3) A cap on tax credits: This could potentially take one of two forms: either an overall cap on the value of credits the state awards or an eligibility requirement mandating a soft cap on above-the-line expenditures. That soft cap would require that, in order to be eligible for Louisiana’s film tax credits, the film’s budget for above-the-line costs (meaning high-dollar actors, directors, screenwriters and producers) can’t be more than 50 percent of the project’s total budget. Mulhearn called the idea for this type of soft cap — a technique that other states haven’t yet tried — a “smarter way” to ensure more money is spent in Louisiana.

“In order for the safety and future of a film tax credit program, there has to be substantial change,” Morrell said, noting that there are about “five to 10” more bills he and Stokes are working on, but the details are not set enough to discuss. “There has to be a movement by the industry, stakeholders and legislators to make the program more sustainable.”

In general, film industry leaders seem to agree with a need for change to make the continuation of the program more palatable for tax payers, especially now as the state faces a $1.6 billion shortfall in the next fiscal year.

“I don’t think anybody wants to get rid of the tax credits,” said Sherri McConnell, a New Orleans-based entertainment business consultant who formerly served as the head of Louisiana Economic Development’s Office of Entertainment Industry Development. “The question is, how do we make them better? … Hopefully, we’ll come out (of session) with a smarter piece of legislation that’s more fiscally responsible for all people in the state.”

Although the tax credit program has come under fire before for its expense to the state, Liza Kelso, the executive director of the Baton Rouge Film Commission, noted that any changes this session won’t likely help next year’s budget.

“You won’t see immediate savings to the budget crisis, and that’s something I think most legislators understand,” Kelso said, noting that film projects in 2015 have already begun shooting. “Even if you cut it today, it’s not going to solve the crisis.”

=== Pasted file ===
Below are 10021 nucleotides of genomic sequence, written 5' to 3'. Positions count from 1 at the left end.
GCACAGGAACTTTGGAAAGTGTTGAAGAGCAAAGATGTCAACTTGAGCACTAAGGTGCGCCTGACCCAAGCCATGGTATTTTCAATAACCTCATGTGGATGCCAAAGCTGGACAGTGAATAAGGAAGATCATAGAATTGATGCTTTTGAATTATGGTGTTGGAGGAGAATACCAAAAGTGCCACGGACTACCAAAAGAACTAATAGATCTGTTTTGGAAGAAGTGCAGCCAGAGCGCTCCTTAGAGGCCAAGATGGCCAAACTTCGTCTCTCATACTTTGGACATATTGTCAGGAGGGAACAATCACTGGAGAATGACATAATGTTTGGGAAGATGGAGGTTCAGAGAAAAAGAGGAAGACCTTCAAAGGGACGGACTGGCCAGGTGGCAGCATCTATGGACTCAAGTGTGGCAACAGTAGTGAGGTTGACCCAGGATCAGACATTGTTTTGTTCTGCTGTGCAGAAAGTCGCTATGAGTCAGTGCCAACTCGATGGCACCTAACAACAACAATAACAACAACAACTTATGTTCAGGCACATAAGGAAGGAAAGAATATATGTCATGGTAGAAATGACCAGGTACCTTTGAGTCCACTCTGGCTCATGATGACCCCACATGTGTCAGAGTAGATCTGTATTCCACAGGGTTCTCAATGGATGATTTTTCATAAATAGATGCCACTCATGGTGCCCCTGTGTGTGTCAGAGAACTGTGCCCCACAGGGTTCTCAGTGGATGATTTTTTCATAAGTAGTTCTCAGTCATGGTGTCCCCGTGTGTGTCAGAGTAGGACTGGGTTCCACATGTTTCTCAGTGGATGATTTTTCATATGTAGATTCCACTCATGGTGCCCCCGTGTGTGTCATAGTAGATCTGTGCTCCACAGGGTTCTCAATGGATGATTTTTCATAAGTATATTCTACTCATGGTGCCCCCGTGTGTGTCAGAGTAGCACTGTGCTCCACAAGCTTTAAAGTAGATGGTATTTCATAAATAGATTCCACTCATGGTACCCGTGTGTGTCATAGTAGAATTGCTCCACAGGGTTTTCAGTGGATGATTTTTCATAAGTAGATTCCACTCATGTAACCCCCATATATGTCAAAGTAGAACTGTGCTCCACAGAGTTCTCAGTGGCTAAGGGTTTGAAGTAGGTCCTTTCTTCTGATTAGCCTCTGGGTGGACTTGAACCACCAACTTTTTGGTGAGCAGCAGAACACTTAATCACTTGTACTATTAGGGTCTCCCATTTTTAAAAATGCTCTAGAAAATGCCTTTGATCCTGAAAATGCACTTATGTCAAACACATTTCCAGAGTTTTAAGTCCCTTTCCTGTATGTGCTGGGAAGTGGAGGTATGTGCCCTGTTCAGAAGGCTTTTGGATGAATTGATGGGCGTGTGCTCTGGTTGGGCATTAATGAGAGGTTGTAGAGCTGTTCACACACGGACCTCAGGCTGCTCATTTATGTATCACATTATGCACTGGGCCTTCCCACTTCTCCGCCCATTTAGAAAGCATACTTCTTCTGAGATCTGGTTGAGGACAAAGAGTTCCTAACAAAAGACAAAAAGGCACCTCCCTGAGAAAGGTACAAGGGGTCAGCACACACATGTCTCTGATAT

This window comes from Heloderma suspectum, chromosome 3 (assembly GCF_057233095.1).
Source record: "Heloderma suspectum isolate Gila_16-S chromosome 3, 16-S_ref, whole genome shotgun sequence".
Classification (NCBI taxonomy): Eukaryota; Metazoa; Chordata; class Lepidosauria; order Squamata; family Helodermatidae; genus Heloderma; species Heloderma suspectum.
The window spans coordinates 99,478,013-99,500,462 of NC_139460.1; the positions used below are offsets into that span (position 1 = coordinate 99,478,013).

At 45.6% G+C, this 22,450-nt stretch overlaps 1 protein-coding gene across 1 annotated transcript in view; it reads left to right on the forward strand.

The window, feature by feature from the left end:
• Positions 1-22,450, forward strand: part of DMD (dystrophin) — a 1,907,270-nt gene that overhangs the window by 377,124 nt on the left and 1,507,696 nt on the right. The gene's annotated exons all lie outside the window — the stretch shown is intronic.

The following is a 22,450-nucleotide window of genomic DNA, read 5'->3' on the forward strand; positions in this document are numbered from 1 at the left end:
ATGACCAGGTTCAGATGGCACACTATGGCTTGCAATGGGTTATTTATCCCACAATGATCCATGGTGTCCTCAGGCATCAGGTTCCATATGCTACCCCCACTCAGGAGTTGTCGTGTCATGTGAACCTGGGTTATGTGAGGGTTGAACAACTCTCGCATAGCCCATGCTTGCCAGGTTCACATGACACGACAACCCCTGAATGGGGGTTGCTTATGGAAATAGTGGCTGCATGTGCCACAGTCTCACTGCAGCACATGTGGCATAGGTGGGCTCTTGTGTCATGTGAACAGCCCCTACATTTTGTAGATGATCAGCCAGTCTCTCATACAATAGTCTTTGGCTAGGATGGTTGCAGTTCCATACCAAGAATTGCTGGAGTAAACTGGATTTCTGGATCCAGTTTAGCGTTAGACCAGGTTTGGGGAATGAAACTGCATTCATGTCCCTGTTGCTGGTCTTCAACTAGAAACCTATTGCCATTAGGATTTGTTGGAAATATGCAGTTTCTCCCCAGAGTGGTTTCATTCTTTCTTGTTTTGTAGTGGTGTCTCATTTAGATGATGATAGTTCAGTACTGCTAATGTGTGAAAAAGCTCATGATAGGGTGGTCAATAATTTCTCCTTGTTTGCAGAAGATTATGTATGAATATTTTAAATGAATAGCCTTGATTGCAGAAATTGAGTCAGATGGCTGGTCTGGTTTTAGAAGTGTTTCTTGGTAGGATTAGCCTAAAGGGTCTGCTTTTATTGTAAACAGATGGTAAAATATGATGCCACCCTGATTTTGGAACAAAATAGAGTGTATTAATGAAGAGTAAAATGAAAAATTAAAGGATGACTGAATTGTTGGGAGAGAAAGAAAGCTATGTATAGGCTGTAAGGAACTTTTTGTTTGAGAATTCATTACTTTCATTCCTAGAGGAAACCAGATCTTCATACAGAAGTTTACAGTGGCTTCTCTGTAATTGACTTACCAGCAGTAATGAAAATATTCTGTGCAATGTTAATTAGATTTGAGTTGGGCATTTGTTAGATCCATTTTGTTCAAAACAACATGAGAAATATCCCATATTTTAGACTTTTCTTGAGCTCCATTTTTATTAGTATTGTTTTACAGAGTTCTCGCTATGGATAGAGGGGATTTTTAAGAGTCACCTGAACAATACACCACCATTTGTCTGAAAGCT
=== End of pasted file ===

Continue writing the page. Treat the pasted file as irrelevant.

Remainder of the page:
Mulhearn also underscored the program’s size in comparison to the state’s tax exemptions as a whole.

“I would argue we’re not a problem, we’re a solution. … We’re so dependent on oil and gas in this state to make the budget each year, and when we have a fluctuation, it’s really painful,” he said. “The reason we really have the (entertainment industry tax credits) is because we need to diversify the state’s economy.”

More details about possible changes to the program will emerge as March 13 — the final date bills can be pre-filed for the legislative session — nears, and stakeholders are hoping to see the conversation stay on the track of tidying the program for its longterm health.

“We are all very aware of the situation at hand and want to be a teammate on that,” Kelso said. “That said, our industry is very competitive, and we are just beginning to scratch the surface of setting up solid infrastructure in Louisiana.”

Note: The anecdote about a hypothetical “Avatar”-like film used as an example by State Sen. JP Morrell has been edited to reflect more accurate budget numbers. Morrell stated the project would cost the state about $300 million, but that number actually represents the entire budget for that particular James Cameron movie.